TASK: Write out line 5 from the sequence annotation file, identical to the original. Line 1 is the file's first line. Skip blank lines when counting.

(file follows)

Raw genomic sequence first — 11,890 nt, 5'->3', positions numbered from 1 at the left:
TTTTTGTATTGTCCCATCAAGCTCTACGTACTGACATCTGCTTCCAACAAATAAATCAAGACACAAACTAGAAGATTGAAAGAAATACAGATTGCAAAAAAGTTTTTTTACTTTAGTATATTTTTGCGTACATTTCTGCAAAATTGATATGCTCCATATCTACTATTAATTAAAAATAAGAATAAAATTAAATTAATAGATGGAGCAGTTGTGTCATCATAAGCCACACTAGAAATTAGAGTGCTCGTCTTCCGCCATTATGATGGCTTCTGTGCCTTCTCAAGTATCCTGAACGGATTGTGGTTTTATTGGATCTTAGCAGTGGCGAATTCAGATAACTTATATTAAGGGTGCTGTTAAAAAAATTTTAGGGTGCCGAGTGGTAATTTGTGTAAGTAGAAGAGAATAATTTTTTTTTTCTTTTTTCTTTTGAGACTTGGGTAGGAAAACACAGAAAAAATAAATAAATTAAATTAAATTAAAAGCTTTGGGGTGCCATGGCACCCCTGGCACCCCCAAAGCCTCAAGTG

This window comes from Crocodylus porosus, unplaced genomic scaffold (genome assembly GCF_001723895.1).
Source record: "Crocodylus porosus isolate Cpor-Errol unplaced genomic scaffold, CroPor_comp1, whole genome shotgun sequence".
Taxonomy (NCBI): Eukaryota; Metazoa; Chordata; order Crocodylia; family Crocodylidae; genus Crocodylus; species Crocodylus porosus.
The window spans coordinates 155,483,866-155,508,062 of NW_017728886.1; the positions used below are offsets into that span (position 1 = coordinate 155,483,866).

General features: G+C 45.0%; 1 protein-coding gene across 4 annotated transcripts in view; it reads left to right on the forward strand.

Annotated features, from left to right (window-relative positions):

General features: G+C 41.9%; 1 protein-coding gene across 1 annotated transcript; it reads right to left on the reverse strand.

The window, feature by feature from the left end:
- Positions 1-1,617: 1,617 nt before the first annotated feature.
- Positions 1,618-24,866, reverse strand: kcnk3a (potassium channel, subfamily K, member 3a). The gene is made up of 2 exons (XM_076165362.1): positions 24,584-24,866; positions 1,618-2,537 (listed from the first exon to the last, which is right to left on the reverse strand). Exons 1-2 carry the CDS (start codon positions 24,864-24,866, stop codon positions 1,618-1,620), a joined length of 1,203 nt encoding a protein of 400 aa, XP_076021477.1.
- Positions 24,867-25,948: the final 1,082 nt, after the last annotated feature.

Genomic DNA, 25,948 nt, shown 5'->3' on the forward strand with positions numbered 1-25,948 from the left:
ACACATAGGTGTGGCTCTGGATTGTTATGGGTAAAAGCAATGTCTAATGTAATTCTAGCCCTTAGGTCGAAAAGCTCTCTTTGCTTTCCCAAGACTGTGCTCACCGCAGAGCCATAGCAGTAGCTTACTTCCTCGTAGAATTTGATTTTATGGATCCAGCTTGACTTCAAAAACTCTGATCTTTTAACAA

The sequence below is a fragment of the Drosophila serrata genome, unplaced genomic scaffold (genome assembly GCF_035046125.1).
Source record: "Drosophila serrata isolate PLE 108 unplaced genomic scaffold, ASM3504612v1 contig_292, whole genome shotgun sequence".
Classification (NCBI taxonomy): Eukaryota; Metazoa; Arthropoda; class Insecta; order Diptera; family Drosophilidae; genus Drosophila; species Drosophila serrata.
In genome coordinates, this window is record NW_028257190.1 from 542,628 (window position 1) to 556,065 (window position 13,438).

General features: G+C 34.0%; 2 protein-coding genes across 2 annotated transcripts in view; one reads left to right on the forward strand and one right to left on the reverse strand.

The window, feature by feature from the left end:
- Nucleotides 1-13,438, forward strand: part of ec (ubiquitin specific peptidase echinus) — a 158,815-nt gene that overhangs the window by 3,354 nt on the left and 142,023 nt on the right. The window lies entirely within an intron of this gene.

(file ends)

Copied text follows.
Taxonomy (NCBI): Eukaryota; Metazoa; Chordata; order Crocodylia; family Crocodylidae; genus Crocodylus; species Crocodylus porosus.